Natalie English

Case study: Thet Naing Oo, BA(Hons) Business Management (top-up)

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I always wanted to study in the UK, and with the support of an agent here in Myanmar and from speaking to other students I made the decision to join UWE Bristol. I chose the Business Management top-up degree, as I had already completed two years in a different discipline in the UK, but after some reflection chose to focus on building my knowledge and skills in the area of Business.  

From virtual to reality  

I really enjoyed the practical element of the course, in particular the airline simulation where we had to work in small groups and run a business. It was brilliant, and I felt like I was running a real firm. It was a great experience that allowed me to look into the different operational aspects such as marketing and finance (profit, loss etc). Each week we would come together and reflect on how we could improve. There was friendly competition amongst the different groups in the class which encouraged us to make our business the most successful.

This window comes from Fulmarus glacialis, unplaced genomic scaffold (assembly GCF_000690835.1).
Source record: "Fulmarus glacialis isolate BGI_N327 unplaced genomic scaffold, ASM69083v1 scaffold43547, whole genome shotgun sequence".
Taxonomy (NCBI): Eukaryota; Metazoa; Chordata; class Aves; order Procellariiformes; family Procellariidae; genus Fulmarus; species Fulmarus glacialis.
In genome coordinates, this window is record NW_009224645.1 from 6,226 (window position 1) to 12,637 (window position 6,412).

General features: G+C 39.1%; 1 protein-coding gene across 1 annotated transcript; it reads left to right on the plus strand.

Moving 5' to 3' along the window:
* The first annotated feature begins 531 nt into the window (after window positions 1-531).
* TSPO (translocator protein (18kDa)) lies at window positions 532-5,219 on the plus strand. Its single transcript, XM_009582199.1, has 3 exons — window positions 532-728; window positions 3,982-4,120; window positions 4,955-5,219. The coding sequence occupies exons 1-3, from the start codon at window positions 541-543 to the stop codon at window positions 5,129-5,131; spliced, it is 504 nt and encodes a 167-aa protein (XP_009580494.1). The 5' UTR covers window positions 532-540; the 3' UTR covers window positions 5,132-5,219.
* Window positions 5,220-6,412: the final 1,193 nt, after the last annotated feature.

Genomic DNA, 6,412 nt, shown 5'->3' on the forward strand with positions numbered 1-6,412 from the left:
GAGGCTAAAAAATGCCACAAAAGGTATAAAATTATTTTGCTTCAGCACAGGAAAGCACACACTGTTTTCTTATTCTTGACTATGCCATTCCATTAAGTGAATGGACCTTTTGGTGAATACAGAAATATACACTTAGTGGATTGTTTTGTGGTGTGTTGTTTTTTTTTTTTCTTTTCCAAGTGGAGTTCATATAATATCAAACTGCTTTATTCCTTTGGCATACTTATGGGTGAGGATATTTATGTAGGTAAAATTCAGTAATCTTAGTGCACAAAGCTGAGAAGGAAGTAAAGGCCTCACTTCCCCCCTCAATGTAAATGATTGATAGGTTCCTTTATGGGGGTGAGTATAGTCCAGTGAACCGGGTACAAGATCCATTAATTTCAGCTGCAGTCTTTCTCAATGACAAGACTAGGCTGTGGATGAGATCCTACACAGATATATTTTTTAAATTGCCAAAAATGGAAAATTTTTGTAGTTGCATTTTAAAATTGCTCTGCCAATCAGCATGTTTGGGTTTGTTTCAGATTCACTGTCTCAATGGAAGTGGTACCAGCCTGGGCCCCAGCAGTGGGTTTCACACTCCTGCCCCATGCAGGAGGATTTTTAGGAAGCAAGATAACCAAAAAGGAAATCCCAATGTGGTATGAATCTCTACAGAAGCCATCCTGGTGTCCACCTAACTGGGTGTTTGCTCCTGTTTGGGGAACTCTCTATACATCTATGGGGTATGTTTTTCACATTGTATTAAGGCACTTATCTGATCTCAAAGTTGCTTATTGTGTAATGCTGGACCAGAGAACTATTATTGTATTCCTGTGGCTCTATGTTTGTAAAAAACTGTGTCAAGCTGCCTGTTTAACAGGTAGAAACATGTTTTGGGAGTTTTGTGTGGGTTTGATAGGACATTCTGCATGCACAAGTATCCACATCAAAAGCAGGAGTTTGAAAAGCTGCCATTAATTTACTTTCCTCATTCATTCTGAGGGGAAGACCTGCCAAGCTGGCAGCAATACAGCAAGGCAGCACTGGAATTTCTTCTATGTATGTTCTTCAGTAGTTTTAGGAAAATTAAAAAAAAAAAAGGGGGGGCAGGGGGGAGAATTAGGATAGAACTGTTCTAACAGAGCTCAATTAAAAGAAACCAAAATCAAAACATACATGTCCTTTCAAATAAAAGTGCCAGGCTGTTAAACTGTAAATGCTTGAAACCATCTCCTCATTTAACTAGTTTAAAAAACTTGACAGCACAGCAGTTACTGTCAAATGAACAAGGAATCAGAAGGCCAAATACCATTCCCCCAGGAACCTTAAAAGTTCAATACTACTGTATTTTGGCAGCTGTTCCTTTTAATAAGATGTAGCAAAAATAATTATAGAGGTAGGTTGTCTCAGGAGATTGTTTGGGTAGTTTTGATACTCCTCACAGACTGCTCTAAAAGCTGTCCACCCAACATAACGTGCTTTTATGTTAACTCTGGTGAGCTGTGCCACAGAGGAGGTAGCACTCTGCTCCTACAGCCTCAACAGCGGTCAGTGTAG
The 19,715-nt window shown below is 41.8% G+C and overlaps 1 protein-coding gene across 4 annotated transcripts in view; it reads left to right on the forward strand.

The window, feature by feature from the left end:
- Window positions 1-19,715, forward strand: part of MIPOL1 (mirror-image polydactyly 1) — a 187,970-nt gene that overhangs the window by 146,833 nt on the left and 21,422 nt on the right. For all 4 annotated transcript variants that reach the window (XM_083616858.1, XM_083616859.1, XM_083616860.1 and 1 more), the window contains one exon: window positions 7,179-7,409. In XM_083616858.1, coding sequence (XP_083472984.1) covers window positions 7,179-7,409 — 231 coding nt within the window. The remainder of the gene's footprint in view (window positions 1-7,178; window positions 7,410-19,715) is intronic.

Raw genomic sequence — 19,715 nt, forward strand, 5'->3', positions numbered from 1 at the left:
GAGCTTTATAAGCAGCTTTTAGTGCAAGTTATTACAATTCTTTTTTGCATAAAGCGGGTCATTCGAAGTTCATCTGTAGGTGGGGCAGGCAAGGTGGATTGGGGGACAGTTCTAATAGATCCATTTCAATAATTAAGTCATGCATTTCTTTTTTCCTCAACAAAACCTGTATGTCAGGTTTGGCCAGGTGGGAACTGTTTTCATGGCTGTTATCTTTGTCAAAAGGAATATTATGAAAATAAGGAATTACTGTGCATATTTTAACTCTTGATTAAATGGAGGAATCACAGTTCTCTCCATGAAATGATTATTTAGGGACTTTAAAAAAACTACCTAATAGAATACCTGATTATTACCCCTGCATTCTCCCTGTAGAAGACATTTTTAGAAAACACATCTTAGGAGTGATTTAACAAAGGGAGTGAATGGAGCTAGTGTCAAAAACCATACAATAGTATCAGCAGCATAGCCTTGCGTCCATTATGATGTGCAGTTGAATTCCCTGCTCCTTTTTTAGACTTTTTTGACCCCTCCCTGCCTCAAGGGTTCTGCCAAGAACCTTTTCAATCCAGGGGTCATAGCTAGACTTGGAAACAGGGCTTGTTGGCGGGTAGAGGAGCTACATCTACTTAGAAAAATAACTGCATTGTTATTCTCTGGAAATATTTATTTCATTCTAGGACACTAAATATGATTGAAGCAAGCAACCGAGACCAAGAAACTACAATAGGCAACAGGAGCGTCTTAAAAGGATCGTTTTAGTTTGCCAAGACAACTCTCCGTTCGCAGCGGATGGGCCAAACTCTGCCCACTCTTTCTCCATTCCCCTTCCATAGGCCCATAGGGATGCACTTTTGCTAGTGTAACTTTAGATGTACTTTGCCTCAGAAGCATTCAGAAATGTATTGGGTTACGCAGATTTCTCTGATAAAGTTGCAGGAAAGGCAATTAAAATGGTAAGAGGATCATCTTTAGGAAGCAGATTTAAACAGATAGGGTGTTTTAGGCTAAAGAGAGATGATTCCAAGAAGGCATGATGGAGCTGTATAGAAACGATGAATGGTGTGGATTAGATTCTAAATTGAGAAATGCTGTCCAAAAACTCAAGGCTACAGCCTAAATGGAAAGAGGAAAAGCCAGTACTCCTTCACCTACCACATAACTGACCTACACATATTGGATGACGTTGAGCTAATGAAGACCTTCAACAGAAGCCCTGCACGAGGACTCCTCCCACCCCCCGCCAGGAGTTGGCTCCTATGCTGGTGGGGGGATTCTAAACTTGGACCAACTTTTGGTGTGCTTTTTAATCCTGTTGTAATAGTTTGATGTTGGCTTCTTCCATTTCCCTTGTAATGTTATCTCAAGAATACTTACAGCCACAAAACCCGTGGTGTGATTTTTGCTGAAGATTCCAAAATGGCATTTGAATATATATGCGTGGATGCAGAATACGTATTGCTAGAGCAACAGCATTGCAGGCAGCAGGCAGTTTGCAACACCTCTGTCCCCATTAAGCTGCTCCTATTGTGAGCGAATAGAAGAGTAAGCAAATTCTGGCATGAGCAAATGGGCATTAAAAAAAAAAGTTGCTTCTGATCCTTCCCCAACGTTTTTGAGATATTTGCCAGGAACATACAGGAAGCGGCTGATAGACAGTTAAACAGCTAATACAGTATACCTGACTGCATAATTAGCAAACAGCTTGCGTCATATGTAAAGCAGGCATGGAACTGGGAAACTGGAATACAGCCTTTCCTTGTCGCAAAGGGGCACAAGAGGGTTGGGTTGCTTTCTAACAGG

“The practical nature of the top-up gave me the confidence to set up my own business. And I’m currently running an Education Consultancy – supporting students from Myanmar to come and study in the UK” 

The future is bright  

I had always thought about setting-up my own business, and on my return to Myanmar I took the time to think through what I loved and what I know and started to develop some business ideas.